Amazon workers protested at multiple locations around the United States on Tuesday against unsafe working conditions and low pay in the face of record inflation.
The wave of protests struck the logistics employer following job actions by workers at New York City’s JFK8 facility last week. Workers on the facility’s night shift refused to return to work after a cardboard compactor caught fire, leaving chemical fumes and smoke lingering in the air. The company responded by suspending as many as 80 workers, including local leaders of the Amazon Labor Union.
On Tuesday, Amazon workers protested during lunch breaks at two adjacent distribution centers in Joliet, Illinois to protest inadequate pay hikes from about $18 to $19. Before the walkout, at least 600 workers at the facility signed petitions demanding a wage increase to $25 an hour.
“It’s us that put our bodies and minds behind this behemoth that is Amazon and keep it going, and it’s not us that see the benefit of it,” Cesar Escutia, an Amazon worker at the MDW2 fulfillment center, told local news station WTTW. Escutia said the facility was so unsafe that workers “wear masks, not necessarily to protect themselves from any kind of virus or disease, but because there’s so much dust and small particulates.”
Escutia also spoke about Amazon’s workplace injury rates. Detailing his own experience after an injury, he said the company only made an “effort to bandage me up and send me back out.” While the company employs roughly 30 percent of all warehouse jobs in the US, it is responsible for “nearly one-half (49 percent) of all injuries in the warehouse industry,” he said, citing figures from a report by the Strategic Organizing Center union federation.
The protests in Illinois coincided with similar actions at Amazon’s sprawling ATL2 fulfillment center outside of Atlanta. Workers at the facility have held regular protests outside the facility demanding wages be increased to $25 an hour.
In September, workers walked out at ATL2 after a coworker passed out in nearly 90 degree Fahrenheit heat. According to workers at the scene, management had refused the worker’s requests to go on break right before he collapsed.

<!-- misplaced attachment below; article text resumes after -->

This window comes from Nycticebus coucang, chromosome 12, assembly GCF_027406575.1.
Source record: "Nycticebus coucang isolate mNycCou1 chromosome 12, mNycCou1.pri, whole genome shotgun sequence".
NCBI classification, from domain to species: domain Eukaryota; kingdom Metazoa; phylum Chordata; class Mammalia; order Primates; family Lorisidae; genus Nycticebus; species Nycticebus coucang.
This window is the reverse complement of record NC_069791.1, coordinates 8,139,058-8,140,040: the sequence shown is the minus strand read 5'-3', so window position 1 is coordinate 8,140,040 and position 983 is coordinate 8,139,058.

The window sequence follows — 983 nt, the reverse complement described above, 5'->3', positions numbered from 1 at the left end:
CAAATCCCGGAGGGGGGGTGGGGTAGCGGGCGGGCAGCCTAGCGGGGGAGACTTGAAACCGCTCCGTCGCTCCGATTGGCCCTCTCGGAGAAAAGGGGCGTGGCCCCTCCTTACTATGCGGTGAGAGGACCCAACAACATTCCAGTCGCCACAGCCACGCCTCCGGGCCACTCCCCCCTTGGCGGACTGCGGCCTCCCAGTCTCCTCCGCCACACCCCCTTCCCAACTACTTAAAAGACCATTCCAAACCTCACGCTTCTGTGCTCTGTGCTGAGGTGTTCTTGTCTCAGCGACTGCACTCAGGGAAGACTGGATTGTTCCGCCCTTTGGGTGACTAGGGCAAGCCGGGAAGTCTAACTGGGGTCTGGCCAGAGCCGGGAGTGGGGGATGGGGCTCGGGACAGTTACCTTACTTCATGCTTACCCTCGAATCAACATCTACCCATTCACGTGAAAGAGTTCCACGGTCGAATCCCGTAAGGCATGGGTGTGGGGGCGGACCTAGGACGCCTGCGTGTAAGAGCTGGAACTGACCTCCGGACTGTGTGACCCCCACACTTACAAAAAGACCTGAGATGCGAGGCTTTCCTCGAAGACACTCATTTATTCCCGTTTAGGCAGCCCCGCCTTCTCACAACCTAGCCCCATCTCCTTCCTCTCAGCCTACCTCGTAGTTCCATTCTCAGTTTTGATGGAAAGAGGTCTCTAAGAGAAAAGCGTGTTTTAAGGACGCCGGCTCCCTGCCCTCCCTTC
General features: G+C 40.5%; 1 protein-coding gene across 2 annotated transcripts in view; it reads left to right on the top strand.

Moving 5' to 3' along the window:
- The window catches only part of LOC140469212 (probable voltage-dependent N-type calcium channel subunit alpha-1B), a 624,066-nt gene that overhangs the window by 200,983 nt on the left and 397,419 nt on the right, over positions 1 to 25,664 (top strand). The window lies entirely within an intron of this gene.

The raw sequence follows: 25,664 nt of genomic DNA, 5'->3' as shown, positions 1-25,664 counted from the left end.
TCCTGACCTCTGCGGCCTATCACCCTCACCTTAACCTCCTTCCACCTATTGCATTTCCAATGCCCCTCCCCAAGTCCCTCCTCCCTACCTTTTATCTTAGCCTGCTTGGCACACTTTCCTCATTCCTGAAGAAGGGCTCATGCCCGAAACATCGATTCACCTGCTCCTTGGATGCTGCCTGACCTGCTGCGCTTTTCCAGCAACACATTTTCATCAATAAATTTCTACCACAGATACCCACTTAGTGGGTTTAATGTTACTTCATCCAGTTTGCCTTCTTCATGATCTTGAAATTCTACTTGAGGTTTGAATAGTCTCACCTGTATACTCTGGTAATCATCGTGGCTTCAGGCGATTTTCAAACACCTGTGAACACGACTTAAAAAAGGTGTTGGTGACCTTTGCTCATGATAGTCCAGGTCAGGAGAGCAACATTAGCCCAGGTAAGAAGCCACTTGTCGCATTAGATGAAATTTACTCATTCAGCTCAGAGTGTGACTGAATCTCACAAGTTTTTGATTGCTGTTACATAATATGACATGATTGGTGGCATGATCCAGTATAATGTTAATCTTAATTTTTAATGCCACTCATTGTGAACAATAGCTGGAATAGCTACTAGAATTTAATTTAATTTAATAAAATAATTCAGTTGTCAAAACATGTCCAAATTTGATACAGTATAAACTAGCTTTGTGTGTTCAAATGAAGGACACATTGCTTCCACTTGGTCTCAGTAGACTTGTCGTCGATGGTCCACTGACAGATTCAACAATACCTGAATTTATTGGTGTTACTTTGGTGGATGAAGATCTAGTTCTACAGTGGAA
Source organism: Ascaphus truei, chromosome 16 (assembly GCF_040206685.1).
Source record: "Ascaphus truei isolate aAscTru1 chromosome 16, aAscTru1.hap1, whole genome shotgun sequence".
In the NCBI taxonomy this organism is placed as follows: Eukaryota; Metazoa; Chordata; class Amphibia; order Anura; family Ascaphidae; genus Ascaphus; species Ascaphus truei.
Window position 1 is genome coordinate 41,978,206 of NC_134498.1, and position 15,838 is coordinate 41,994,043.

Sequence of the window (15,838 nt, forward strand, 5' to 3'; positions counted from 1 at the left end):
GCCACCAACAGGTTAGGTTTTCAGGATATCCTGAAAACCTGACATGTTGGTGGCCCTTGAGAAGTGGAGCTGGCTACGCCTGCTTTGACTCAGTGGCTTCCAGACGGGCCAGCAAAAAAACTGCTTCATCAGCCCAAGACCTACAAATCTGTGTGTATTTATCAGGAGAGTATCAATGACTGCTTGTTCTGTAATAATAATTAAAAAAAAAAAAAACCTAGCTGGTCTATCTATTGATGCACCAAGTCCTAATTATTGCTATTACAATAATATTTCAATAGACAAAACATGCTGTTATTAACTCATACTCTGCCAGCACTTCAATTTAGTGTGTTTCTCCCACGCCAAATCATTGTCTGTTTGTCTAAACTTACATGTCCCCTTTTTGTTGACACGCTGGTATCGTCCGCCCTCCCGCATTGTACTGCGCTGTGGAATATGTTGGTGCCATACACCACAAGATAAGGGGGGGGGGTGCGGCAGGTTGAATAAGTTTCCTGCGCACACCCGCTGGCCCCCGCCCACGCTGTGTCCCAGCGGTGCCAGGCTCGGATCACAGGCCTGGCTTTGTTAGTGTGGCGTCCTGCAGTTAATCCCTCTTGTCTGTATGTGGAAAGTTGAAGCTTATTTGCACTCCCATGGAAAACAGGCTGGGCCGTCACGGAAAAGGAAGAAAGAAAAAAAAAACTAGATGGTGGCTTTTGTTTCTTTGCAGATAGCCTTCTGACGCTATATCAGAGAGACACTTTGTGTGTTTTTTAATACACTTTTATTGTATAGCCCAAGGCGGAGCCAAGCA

Also on Tuesday, workers at Amazon’s air hub in San Bernardino, California announced they would strike for higher pay and safety on Friday, October 14.
Workers at the KSBD air hub walked out in August over similar issues. In addition to Amazon’s low pay, workers also demanded breaks at least every hour because of the heat. Amazon has responded to workers’ demands with “intimidation, threats and retaliation,” they stated.
According to the Washington Post, the facility is “a uniquely vulnerable point in [Amazon’s] logistics network” because it is strategically located to service “outposts on the West Coast.”
Protests at Amazon warehouses have been spreading across the country and internationally during the company’s Prime Week sales holiday, the second such event it has held in 2022.
German Amazon workers on Monday went on strike at nine different locations against meager wage raises. According to the British Guardian, “German Amazon workers have repeatedly been on strike over pay and conditions—timing one recent stoppage to coincide with a public holiday in Poland so the firm could not simply transfer the work across the border.”
Hundreds of Amazon workers in the United Kingdom voted this week to strike at the company’s Coventry warehouse against its refusal to recognize the GMB union and poverty-level wages of £10.50 ($11.50) an hour.
At least 97 percent of the location’s 1,400 workers support a strike at the facility, according to a consultative vote. Workers at Britain’s Doncaster facility “are balloting simultaneously, and would coordinate any action with Coventry,” the Guardian reported.
Amazon spokespeople feigned surprise of the rising tide of protests, pointing to its supposedly generous wage increases. “We value employee feedback and are always listening,” a spokeswoman told Joliet’s WTTW News. The company, she added, was “investing $1 billion over the next year to permanently raise hourly pay for frontline employees.”
Last month, Amazon revealed that it was giving hourly workers a raise “that it says will take average starting wage for most front-line employees in warehousing and transportation to more than $19 an hour,” according to Bloomberg. This will result in pay raises of less than $1.
The money allocated for piddling raises for its 1.1 million US workers is less than a quarter of the $4.3 billion the corporation spent last year for antiunion efforts.
“I'm sorry but people are treated unfairly in these buildings,” a worker said on social media, summing up the conditions which are driving Amazon workers into struggle. “Nobody should have to be in such unbearable pain when they get off work, no matter the job! People should be allowed more break time without it being eaten up... After two years, the only thing I got out of it was a ruined body,” she added.
In a statement published this week defending the victimized workers at JFK8, the International Amazon Workers Voice wrote, “Amazon is terrified this could spread quickly beyond Staten Island—with good reason.” The IAWV called on all Amazon workers to “organize to defend their brothers and sisters at JFK8. This must be done by building a rank-and-file network of defense committees, in order to publicize information about their case and lay the scaffolding for coordinated joint actions aimed at forcing Amazon to reinstate the JFK8 workers.”
This, it said, “can also be the starting point for a broader fight for Amazon workers’ longstanding demands, including: safe and clean workplaces free of deadly viruses and toxic fumes; for an end to management harassment and the oppressive rate system; and for massive pay raises to keep pace with inflation and the rising cost of living.”